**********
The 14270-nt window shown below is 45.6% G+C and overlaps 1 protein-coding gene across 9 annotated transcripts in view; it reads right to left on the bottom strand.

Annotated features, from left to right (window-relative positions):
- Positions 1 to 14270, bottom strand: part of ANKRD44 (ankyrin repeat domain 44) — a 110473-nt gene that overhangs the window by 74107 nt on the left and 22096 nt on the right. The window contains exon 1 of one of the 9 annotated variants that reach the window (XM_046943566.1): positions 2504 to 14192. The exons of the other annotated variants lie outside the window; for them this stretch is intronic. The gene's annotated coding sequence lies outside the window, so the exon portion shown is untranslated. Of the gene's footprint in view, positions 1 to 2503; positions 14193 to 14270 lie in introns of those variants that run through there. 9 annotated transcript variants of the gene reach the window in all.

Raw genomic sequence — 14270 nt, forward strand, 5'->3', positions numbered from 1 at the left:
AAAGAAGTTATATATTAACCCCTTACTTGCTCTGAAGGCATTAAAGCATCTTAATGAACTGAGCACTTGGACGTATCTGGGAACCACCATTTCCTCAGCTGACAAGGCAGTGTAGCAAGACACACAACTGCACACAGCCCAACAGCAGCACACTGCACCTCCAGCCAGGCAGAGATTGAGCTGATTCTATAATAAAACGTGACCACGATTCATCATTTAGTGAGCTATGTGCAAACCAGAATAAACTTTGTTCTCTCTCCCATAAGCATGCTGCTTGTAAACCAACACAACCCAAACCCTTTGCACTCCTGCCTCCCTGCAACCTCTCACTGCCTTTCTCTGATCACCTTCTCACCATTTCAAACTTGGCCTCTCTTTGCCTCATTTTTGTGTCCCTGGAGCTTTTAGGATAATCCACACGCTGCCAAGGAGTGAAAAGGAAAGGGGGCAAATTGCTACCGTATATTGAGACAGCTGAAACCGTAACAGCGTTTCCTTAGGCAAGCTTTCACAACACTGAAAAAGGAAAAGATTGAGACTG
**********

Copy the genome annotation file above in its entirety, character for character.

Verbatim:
The 14270-nt window shown below is 45.6% G+C and overlaps 1 protein-coding gene across 9 annotated transcripts in view; it reads right to left on the bottom strand.

Annotated features, from left to right (window-relative positions):
- Positions 1 to 14270, bottom strand: part of ANKRD44 (ankyrin repeat domain 44) — a 110473-nt gene that overhangs the window by 74107 nt on the left and 22096 nt on the right. The window contains exon 1 of one of the 9 annotated variants that reach the window (XM_046943566.1): positions 2504 to 14192. The exons of the other annotated variants lie outside the window; for them this stretch is intronic. The gene's annotated coding sequence lies outside the window, so the exon portion shown is untranslated. Of the gene's footprint in view, positions 1 to 2503; positions 14193 to 14270 lie in introns of those variants that run through there. 9 annotated transcript variants of the gene reach the window in all.

Raw genomic sequence — 14270 nt, forward strand, 5'->3', positions numbered from 1 at the left:
AAAGAAGTTATATATTAACCCCTTACTTGCTCTGAAGGCATTAAAGCATCTTAATGAACTGAGCACTTGGACGTATCTGGGAACCACCATTTCCTCAGCTGACAAGGCAGTGTAGCAAGACACACAACTGCACACAGCCCAACAGCAGCACACTGCACCTCCAGCCAGGCAGAGATTGAGCTGATTCTATAATAAAACGTGACCACGATTCATCATTTAGTGAGCTATGTGCAAACCAGAATAAACTTTGTTCTCTCTCCCATAAGCATGCTGCTTGTAAACCAACACAACCCAAACCCTTTGCACTCCTGCCTCCCTGCAACCTCTCACTGCCTTTCTCTGATCACCTTCTCACCATTTCAAACTTGGCCTCTCTTTGCCTCATTTTTGTGTCCCTGGAGCTTTTAGGATAATCCACACGCTGCCAAGGAGTGAAAAGGAAAGGGGGCAAATTGCTACCGTATATTGAGACAGCTGAAACCGTAACAGCGTTTCCTTAGGCAAGCTTTCACAACACTGAAAAAGGAAAAGATTGAGACTG